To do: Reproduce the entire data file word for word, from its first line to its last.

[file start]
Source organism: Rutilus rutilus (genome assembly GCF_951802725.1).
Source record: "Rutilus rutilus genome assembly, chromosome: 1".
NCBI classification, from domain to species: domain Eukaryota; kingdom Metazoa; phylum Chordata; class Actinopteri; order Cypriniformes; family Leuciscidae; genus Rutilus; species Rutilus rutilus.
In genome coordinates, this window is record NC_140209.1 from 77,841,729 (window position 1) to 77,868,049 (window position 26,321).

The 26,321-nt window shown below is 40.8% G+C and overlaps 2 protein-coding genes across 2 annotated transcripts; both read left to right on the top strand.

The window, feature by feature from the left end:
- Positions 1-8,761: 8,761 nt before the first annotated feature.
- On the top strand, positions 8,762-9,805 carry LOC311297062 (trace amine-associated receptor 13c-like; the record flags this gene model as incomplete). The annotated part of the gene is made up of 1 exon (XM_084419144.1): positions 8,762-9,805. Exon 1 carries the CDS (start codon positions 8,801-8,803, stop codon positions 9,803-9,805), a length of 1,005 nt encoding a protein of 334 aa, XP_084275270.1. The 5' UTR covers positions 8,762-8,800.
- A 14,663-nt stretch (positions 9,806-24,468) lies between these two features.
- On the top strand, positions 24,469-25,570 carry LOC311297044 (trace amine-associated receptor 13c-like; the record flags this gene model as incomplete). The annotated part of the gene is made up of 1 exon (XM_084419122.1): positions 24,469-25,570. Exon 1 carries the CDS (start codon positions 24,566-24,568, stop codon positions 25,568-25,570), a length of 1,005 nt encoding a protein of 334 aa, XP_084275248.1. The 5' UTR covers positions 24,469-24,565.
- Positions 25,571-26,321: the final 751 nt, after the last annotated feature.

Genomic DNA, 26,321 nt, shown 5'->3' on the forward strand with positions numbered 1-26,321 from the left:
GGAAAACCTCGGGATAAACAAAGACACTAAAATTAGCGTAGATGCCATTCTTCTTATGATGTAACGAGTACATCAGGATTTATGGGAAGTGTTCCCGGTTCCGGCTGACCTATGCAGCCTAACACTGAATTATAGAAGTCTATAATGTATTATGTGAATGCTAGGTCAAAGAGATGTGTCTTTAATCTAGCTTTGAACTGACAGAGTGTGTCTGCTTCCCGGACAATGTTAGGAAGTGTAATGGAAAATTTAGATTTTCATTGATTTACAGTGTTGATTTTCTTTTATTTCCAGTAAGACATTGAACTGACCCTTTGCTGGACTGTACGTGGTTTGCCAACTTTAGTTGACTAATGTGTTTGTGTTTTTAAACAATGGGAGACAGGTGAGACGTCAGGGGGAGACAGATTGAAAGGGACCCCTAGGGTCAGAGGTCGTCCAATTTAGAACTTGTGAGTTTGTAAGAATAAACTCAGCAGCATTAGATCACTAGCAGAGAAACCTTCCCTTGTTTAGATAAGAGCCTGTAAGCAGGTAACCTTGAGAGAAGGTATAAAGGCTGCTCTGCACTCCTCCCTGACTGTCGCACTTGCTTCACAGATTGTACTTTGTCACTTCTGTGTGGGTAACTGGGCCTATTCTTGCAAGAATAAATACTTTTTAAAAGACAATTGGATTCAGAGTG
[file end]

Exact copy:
Source organism: Rutilus rutilus (genome assembly GCF_951802725.1).
Source record: "Rutilus rutilus genome assembly, chromosome: 1".
NCBI classification, from domain to species: domain Eukaryota; kingdom Metazoa; phylum Chordata; class Actinopteri; order Cypriniformes; family Leuciscidae; genus Rutilus; species Rutilus rutilus.
In genome coordinates, this window is record NC_140209.1 from 77,841,729 (window position 1) to 77,868,049 (window position 26,321).

The 26,321-nt window shown below is 40.8% G+C and overlaps 2 protein-coding genes across 2 annotated transcripts; both read left to right on the top strand.

The window, feature by feature from the left end:
- Positions 1-8,761: 8,761 nt before the first annotated feature.
- On the top strand, positions 8,762-9,805 carry LOC311297062 (trace amine-associated receptor 13c-like; the record flags this gene model as incomplete). The annotated part of the gene is made up of 1 exon (XM_084419144.1): positions 8,762-9,805. Exon 1 carries the CDS (start codon positions 8,801-8,803, stop codon positions 9,803-9,805), a length of 1,005 nt encoding a protein of 334 aa, XP_084275270.1. The 5' UTR covers positions 8,762-8,800.
- A 14,663-nt stretch (positions 9,806-24,468) lies between these two features.
- On the top strand, positions 24,469-25,570 carry LOC311297044 (trace amine-associated receptor 13c-like; the record flags this gene model as incomplete). The annotated part of the gene is made up of 1 exon (XM_084419122.1): positions 24,469-25,570. Exon 1 carries the CDS (start codon positions 24,566-24,568, stop codon positions 25,568-25,570), a length of 1,005 nt encoding a protein of 334 aa, XP_084275248.1. The 5' UTR covers positions 24,469-24,565.
- Positions 25,571-26,321: the final 751 nt, after the last annotated feature.

Genomic DNA, 26,321 nt, shown 5'->3' on the forward strand with positions numbered 1-26,321 from the left:
GGAAAACCTCGGGATAAACAAAGACACTAAAATTAGCGTAGATGCCATTCTTCTTATGATGTAACGAGTACATCAGGATTTATGGGAAGTGTTCCCGGTTCCGGCTGACCTATGCAGCCTAACACTGAATTATAGAAGTCTATAATGTATTATGTGAATGCTAGGTCAAAGAGATGTGTCTTTAATCTAGCTTTGAACTGACAGAGTGTGTCTGCTTCCCGGACAATGTTAGGAAGTGTAATGGAAAATTTAGATTTTCATTGATTTACAGTGTTGATTTTCTTTTATTTCCAGTAAGACATTGAACTGACCCTTTGCTGGACTGTACGTGGTTTGCCAACTTTAGTTGACTAATGTGTTTGTGTTTTTAAACAATGGGAGACAGGTGAGACGTCAGGGGGAGACAGATTGAAAGGGACCCCTAGGGTCAGAGGTCGTCCAATTTAGAACTTGTGAGTTTGTAAGAATAAACTCAGCAGCATTAGATCACTAGCAGAGAAACCTTCCCTTGTTTAGATAAGAGCCTGTAAGCAGGTAACCTTGAGAGAAGGTATAAAGGCTGCTCTGCACTCCTCCCTGACTGTCGCACTTGCTTCACAGATTGTACTTTGTCACTTCTGTGTGGGTAACTGGGCCTATTCTTGCAAGAATAAATACTTTTTAAAAGACAATTGGATTCAGAGTG